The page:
Mothers Like Us, Part II

My blogger friend Emma is a fabulous, sassy writer, with plenty of unconventional ideas about motherhood (which is one of the reasons I love her).  Her post today is about women who do not follow the usual rules about mothering

Women, it is often assumed, are naturally filled with the gentle, non-swearing, huggy ingredients necessary to cook up a wee babe and raise him/her through cranky teen years and into sunny adulthood.  Nevermind that this generation of women has likely gotten closer to a car engine than to a baby by the time they procreate.  Nevermind that many of us were encouraged in our tomboy, individualistic pursuits more than in our cookie-baking, tear-wiping, band-aid applying skills.

Leaving aside questions of nurture, what about questions of nature?  Are women naturally softer, gentler, more loving, more gifted with children?  Those of us interested in the truth about mothering know this simply isn’t true.  Even for those of us who may be more maternally inclined than our husbands, we still fall quite short of the 1950s June Cleaver ideal.

Women can be tough and selfish and need a drink and a cigar.  Men can be soft and loving and in-love with their children and long to spend more time at home with little Billy.  These are not radical ideas.  At least until one trolls around in the world of mainstream motherhood where the old rules, while not usually practised, are still much lauded and imitated. 

Though it is now socially acceptable for women to complain about motherhood and childrearing, albeit in a light and unserious fashion (though adoptive mothers are not given the same leeway), it remains taboo for that same woman to admit that raising children makes her unhappy.

The truth for me lies somewhere in the middle.  On a deep level I love my children and enjoy their company.  But on days like today, when the City of Bellingham is closed due to a 10-year snow storm, and the panic sets in as I realize I’m going to be trapped here alone with the kids without even a car-ride to break the monotony, I realize there is a part of Tamara in me too.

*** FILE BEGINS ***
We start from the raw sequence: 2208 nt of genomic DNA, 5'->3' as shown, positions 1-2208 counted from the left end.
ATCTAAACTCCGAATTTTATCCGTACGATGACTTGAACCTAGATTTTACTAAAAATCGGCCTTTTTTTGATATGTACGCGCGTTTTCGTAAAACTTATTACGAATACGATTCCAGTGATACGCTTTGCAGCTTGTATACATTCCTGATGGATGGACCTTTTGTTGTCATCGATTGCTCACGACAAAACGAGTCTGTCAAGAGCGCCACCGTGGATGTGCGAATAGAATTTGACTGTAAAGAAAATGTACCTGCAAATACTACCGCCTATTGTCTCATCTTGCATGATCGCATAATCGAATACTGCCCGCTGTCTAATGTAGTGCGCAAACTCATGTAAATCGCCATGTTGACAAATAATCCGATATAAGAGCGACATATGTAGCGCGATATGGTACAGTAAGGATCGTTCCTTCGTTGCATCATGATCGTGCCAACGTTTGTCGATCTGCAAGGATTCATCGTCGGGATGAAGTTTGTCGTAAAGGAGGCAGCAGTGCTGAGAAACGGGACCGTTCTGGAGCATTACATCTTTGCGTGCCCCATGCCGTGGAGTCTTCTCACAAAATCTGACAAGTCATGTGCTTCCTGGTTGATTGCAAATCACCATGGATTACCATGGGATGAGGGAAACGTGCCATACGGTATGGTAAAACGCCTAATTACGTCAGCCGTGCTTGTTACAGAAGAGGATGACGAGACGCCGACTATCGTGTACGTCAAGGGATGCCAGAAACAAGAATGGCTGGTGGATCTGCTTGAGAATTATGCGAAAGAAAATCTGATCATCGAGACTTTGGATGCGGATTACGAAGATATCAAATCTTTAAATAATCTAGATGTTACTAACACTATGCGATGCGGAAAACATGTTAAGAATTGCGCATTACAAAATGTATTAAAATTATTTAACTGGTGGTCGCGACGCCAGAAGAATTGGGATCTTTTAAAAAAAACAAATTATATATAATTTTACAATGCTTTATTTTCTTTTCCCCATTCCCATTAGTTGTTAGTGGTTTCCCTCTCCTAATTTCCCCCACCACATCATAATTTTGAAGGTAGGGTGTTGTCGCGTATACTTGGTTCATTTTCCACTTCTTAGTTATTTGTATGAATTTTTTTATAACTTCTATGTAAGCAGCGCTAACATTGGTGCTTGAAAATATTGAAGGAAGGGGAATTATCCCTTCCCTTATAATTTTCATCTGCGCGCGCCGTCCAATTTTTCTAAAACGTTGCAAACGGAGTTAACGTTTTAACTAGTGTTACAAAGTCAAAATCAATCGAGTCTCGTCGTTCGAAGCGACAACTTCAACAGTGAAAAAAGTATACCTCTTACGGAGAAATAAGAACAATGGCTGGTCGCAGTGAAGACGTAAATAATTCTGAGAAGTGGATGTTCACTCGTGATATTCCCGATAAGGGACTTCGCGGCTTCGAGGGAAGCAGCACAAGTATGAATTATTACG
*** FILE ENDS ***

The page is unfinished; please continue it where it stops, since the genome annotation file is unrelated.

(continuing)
On the other hand, have you ever seen such a cute little girl in a snowsuit? 



16 Responses to “Mothers Like Us, Part II”

  1. November 27, 2006 at 11:20 am

    I wonder at what Emma has unleashed.

    By the way the answer to your snowsuit question is no!

  2. November 27, 2006 at 12:08 pm

    She is precious, without a doubt.

  3. 3 jen
    November 27, 2006 at 2:28 pm


    and yes, it does feel like there is some preprogramming, even though i dont’ understand it..otherwise, we wouldn’t be the only ones hearing them in the middle of the night….

  4. November 27, 2006 at 4:24 pm

    Too cute!

    And, I truly appreciate when you write such open and realistic posts like this. It makes me proud to be a mother and woman, a real one.

  5. November 27, 2006 at 7:00 pm

    although I am not a mom, I appreciate yours and Emma’s honesty because someday I’d like to be a mom. It’s good to get this point of view. A bit of a reality check, I suppose.

  6. 6 deb
    November 27, 2006 at 7:31 pm

    I love my kids and couldn’t wait to be a mother but I am so sick and tired of being a mother. I want my own fucking life, but don’t listen to me, I have teenagers. I am in hell.

  7. November 27, 2006 at 8:26 pm

    Well said.

    I like to justify my “realness” in this way: our kids need to learn how to navigate through all sorts of emotions and personalities. They also need to learn about personal space and consequences of their behaviors. So, when I am relaxing with a cup of coffee and the paper on a Sunday morning, they know to respect that lest I throw them outside in a snowsuit like you did your daughter. (Who is cute, by the way.)